String tension

1. May 9, 2004

UrbanXrisis

Two strings are attached to a 5 kg mass. String one is at a 45 degree angle and the other is horizontal. What is the tension in string one?

2. May 9, 2004

arildno

From my reading of this, String one is the only one capable of counteracting the weight of the mass (since it alone has a vertical component).

The tension in string one (i.e magnitude of tensile force) should therefore be:
sqrt(2)*mg.

3. May 9, 2004

UrbanXrisis

where did the sqrt(2) come from?

your equation works but how did you get it?

4. May 9, 2004

arildno

Assume that string one goes along the line (-cos(45),sin(45)), wheras string two is along the horizontal (1,0) (The mass itself is position at the origin).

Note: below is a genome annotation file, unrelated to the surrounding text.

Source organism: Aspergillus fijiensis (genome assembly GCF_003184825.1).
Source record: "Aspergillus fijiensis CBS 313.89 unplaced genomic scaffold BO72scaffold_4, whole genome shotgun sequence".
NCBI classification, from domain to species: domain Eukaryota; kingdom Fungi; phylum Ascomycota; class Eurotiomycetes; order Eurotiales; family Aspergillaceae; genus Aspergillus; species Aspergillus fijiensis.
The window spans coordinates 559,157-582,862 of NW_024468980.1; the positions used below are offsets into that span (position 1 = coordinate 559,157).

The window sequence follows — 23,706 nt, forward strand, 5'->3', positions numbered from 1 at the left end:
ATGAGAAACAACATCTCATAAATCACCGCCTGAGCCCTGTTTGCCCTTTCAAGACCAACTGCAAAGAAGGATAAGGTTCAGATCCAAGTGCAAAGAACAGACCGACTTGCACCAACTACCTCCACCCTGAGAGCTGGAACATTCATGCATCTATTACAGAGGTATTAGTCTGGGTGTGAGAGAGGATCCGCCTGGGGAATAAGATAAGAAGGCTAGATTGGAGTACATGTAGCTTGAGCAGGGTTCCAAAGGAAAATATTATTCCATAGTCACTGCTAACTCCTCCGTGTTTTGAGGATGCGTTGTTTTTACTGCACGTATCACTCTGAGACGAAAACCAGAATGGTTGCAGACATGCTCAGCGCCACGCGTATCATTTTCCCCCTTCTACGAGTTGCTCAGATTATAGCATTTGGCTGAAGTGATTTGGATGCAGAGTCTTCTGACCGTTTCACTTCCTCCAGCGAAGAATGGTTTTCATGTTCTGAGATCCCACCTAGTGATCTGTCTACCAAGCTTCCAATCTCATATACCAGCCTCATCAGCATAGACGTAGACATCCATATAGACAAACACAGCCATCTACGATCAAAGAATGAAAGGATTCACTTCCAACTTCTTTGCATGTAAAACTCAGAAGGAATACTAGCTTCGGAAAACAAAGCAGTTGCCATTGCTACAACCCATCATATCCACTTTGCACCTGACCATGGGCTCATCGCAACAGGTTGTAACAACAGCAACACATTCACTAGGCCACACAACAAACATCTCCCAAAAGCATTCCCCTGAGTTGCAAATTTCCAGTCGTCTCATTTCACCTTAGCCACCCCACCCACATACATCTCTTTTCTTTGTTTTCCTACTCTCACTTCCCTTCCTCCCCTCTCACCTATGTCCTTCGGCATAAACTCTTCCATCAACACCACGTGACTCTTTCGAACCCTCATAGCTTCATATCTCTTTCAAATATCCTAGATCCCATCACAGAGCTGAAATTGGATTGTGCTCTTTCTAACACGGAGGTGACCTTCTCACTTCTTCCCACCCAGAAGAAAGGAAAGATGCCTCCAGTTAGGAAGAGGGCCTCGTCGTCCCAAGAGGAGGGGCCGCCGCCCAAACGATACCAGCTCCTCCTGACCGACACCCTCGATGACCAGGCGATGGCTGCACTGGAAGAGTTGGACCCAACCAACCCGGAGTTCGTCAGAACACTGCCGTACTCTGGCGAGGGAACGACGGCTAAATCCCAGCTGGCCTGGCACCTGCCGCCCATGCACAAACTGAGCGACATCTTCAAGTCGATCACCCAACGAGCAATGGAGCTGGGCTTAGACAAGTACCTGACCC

(Clearly, the only necessary requirement is that the tensile force in string one has a component in the positive vertical component, in order to balance the weight of the mass).

5. May 14, 2004

KnowledgeIsPower

T1 = 63.9N
T2 = 49N

I just resolved horizontally and vertically
T1sin45 = 5G
Simplification gives T1 = 63.9N

Calculating T2 is optional, but i got 49N.

6. May 14, 2004

KnowledgeIsPower

To be sure, is the above correct? I'm revising for my mathematics - mechanics exam and that seems to be similar to a few of the questions.

7. May 14, 2004

Chen

Yes that's correct KnowledgeIsPower.

ΣFx = 0 = T2 - T1cos 45o
ΣFy = 0 = T1sin 45o - mg

From the second equation you can find T1, and the first will give you T2.